Before the Divorce is Final...Things You Need To Consider

Everything You Should Understand Before the Divorce is Final

Divorces are not always agreeable events, as many times one party is forcing the issue and the other party is not necessarily willing.

Divorces can be complicated legal situations also, especially concerning dissolution of property and accumulated debt. In addition, prenuptial agreements can impact any court ruling and leave one party in a vulnerable situation.

The divorce largely depends on the state in which the marriage was filed and the state application of community property. All states are not community property states, which is essentially the doctrine that all assets accumulated during the marriage is the property of both parties.

Determining personal property and assignment of debt can be a significant problem in any divorce process. 

Child Custody and Visitation

Divorces involving children are even more complicated when custody and visitation is also a concern. Divorcing couples do not always continue residency in the same state, which can create visitation enforcement problems. Divorces resulting in long-distance visitation arrangements can result in unusual visitation orders from the court, these arrangements should be discussed before the divorce procedures start..

Dual custody is common in these situations, but this situation can often result in long-term visits during holidays and non-school terms. The children actually rarely have a personal attorney in a divorce case, so court policy is usually to consider the rights of the children in every detail of the marriage dissolution.

The children are traditionally awarded to the mother, but a primary request of custody may not be approved automatically. The responding party always has the right to request specific custody arrangements as well. The court can also set boundaries on relocation if the other parent requests a restriction, so be prepared for the unexpected.

Child and Spousal Support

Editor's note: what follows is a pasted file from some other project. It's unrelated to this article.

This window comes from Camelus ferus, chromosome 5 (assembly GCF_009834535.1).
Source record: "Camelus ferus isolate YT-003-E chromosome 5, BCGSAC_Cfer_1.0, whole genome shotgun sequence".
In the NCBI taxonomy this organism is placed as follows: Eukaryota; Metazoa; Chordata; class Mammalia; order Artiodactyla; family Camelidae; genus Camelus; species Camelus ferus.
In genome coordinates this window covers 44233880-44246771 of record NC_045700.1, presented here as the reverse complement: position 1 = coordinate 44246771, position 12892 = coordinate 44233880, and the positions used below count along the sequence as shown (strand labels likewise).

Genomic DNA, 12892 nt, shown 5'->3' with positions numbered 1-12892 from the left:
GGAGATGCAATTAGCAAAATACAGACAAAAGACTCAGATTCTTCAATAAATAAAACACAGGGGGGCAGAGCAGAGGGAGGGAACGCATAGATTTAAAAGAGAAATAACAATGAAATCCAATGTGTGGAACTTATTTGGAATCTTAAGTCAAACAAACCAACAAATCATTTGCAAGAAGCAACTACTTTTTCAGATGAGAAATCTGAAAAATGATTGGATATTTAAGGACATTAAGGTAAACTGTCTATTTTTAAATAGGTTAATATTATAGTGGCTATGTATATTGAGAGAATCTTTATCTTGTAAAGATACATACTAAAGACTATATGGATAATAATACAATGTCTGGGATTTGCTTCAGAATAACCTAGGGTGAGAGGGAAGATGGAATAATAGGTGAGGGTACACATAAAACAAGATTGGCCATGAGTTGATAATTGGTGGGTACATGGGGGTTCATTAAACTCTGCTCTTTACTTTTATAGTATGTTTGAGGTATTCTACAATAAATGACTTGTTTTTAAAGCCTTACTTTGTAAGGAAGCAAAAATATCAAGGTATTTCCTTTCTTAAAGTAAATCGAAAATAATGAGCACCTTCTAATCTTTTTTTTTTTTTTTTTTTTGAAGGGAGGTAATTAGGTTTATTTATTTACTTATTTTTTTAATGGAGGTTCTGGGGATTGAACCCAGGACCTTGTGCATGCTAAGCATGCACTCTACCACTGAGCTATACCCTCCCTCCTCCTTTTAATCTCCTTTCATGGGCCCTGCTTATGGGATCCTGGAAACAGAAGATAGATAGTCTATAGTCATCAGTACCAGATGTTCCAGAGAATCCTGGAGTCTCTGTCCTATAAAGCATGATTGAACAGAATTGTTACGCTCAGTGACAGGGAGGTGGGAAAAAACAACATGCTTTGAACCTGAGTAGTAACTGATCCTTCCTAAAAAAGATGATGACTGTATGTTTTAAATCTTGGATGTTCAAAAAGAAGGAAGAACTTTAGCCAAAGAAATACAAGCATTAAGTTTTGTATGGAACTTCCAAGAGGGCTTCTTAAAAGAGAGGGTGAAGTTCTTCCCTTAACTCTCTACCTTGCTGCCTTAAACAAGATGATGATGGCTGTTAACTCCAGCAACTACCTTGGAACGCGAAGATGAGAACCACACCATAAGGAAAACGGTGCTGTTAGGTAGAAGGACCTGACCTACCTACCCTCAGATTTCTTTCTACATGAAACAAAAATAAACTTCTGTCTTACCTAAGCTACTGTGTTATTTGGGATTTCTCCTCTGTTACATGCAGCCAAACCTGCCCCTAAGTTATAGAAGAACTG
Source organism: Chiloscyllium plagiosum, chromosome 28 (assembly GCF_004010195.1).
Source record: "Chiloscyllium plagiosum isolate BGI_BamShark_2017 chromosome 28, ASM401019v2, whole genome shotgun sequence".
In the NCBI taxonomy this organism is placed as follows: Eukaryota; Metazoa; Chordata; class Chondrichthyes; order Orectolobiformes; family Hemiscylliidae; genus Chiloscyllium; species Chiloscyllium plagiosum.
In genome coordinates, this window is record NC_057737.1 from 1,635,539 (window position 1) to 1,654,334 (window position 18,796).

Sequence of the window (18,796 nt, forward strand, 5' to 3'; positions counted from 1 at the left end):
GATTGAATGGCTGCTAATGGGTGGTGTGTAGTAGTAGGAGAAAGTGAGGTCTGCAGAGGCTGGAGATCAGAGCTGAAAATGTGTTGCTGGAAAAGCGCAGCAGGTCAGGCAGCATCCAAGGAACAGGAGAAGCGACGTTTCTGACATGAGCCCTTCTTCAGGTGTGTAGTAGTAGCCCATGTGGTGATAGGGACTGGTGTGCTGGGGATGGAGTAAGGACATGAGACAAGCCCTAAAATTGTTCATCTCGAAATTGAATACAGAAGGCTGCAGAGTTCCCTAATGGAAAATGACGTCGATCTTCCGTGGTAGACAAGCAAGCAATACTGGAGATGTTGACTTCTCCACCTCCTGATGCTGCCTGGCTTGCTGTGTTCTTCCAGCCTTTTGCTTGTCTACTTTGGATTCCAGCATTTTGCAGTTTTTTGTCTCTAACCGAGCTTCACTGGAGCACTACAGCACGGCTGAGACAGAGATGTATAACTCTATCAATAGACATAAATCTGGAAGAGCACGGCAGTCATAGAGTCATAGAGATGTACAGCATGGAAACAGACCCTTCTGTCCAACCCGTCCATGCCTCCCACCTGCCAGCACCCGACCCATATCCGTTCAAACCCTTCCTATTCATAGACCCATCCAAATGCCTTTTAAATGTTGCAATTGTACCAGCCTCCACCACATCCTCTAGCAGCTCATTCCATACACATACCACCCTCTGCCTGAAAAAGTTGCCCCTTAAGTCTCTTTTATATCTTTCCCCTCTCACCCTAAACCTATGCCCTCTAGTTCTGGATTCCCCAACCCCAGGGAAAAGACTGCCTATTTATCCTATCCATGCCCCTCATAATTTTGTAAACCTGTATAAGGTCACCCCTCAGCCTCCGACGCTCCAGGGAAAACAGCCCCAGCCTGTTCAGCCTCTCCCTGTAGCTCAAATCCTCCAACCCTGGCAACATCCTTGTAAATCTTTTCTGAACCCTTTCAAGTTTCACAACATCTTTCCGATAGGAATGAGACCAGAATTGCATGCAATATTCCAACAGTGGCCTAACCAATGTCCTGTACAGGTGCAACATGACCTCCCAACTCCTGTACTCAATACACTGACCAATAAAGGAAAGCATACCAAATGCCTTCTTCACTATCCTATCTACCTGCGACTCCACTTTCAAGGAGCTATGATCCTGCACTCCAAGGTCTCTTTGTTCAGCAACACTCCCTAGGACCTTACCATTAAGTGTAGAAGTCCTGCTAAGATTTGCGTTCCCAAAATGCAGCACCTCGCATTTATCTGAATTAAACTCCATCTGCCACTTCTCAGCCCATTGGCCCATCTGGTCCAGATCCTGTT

Before the divorce understand that child support is a standard inclusion in any divorce degree, and is based most often on the father's income. However, this is not necessarily the final decision, nor is the mother exempt from child support responsibilities.

Complicated cases involving disposition of children can include alimony as a component of property division, as well as maintenance of the general standard of living.

Wealthy individuals can expect a higher range of child and spousal support, especially if the mother has been a stay-at-home mother while raising the children. Marriages are business arrangements in the eyes of the court, and adjudication is commonly ordered with this policy. 

Division of Assets

Complicated financial divorces can be problematic. One party will often keep most of the property and pay the other party an equitable amount. Many times a prenuptial agreement will change the dissolution of property, but this does not always apply to assets acquired after the beginning of the marriage.

Once again, this action depends on the community property doctrine of the state. It is entirely possible that all marital assets will be split evenly, regardless of the acquisition date.

It is important to seek the aid of community resources or a legal professional that knows your state’s divorce law regarding. For example, for residents who live in California, this can be a family attorney such as Milligan, Beswick, Levine & Knox LLP or advocacy groups like Sonoma’s Now Foundation, a women’s foundation.

It is important to discuss property dissolution and child support with an attorney before filing for divorce, as this is a very serious decision which should be evaluated completely.

Divorces are rarely amicable, as every divorce is unique in some fashion. There are some situations, such as military divorce or the inclusion of special needs children, where the courts pay special attention to the legal parameters of the divorce decree.

Additionally, and very commonly, divorces are also a result of considerable domestic violence in the home. Restraining orders and supervised children visitation are commonly assigned in contemporary divorce degrees.

With that said, it is important to understand that divorcing individuals should always act like adults in the court room in order to avoid being treated like children by the court.

Jamica  Bell is a blogger and freelance writer who contributes this article as a way to help families navigate the difficult terrain of divorce. We want to thank Jamica for sharing this information on things to consider before the divorce is final.


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